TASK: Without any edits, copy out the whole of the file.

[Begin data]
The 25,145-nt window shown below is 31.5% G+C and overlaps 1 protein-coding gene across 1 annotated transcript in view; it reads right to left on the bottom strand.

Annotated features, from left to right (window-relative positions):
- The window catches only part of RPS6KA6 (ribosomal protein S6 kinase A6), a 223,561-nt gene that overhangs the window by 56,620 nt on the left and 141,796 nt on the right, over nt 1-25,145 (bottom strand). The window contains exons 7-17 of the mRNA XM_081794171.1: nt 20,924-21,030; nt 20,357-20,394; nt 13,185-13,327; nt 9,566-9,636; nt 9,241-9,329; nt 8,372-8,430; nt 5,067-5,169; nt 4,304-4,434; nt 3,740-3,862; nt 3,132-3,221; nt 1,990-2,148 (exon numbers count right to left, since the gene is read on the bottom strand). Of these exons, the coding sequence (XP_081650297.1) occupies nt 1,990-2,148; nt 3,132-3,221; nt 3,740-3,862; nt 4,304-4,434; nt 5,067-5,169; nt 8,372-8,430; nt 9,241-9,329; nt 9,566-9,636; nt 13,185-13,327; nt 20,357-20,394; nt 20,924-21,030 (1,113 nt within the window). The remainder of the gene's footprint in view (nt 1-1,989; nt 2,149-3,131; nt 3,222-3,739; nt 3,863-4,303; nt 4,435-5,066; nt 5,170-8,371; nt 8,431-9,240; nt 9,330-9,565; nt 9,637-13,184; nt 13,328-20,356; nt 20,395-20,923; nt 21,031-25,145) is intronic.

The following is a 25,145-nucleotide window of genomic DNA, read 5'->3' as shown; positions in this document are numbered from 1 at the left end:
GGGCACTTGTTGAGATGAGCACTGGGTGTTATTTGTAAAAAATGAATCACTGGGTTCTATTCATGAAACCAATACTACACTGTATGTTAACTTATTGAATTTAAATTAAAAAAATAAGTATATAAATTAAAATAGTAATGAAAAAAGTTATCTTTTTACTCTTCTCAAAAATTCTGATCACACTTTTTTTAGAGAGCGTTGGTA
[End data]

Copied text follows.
The 25,145-nt window shown below is 31.5% G+C and overlaps 1 protein-coding gene across 1 annotated transcript in view; it reads right to left on the bottom strand.

Annotated features, from left to right (window-relative positions):
- The window catches only part of RPS6KA6 (ribosomal protein S6 kinase A6), a 223,561-nt gene that overhangs the window by 56,620 nt on the left and 141,796 nt on the right, over nt 1-25,145 (bottom strand). The window contains exons 7-17 of the mRNA XM_081794171.1: nt 20,924-21,030; nt 20,357-20,394; nt 13,185-13,327; nt 9,566-9,636; nt 9,241-9,329; nt 8,372-8,430; nt 5,067-5,169; nt 4,304-4,434; nt 3,740-3,862; nt 3,132-3,221; nt 1,990-2,148 (exon numbers count right to left, since the gene is read on the bottom strand). Of these exons, the coding sequence (XP_081650297.1) occupies nt 1,990-2,148; nt 3,132-3,221; nt 3,740-3,862; nt 4,304-4,434; nt 5,067-5,169; nt 8,372-8,430; nt 9,241-9,329; nt 9,566-9,636; nt 13,185-13,327; nt 20,357-20,394; nt 20,924-21,030 (1,113 nt within the window). The remainder of the gene's footprint in view (nt 1-1,989; nt 2,149-3,131; nt 3,222-3,739; nt 3,863-4,303; nt 4,435-5,066; nt 5,170-8,371; nt 8,431-9,240; nt 9,330-9,565; nt 9,637-13,184; nt 13,328-20,356; nt 20,395-20,923; nt 21,031-25,145) is intronic.

The following is a 25,145-nucleotide window of genomic DNA, read 5'->3' as shown; positions in this document are numbered from 1 at the left end:
GGGCACTTGTTGAGATGAGCACTGGGTGTTATTTGTAAAAAATGAATCACTGGGTTCTATTCATGAAACCAATACTACACTGTATGTTAACTTATTGAATTTAAATTAAAAAAATAAGTATATAAATTAAAATAGTAATGAAAAAAGTTATCTTTTTACTCTTCTCAAAAATTCTGATCACACTTTTTTTAGAGAGCGTTGGTA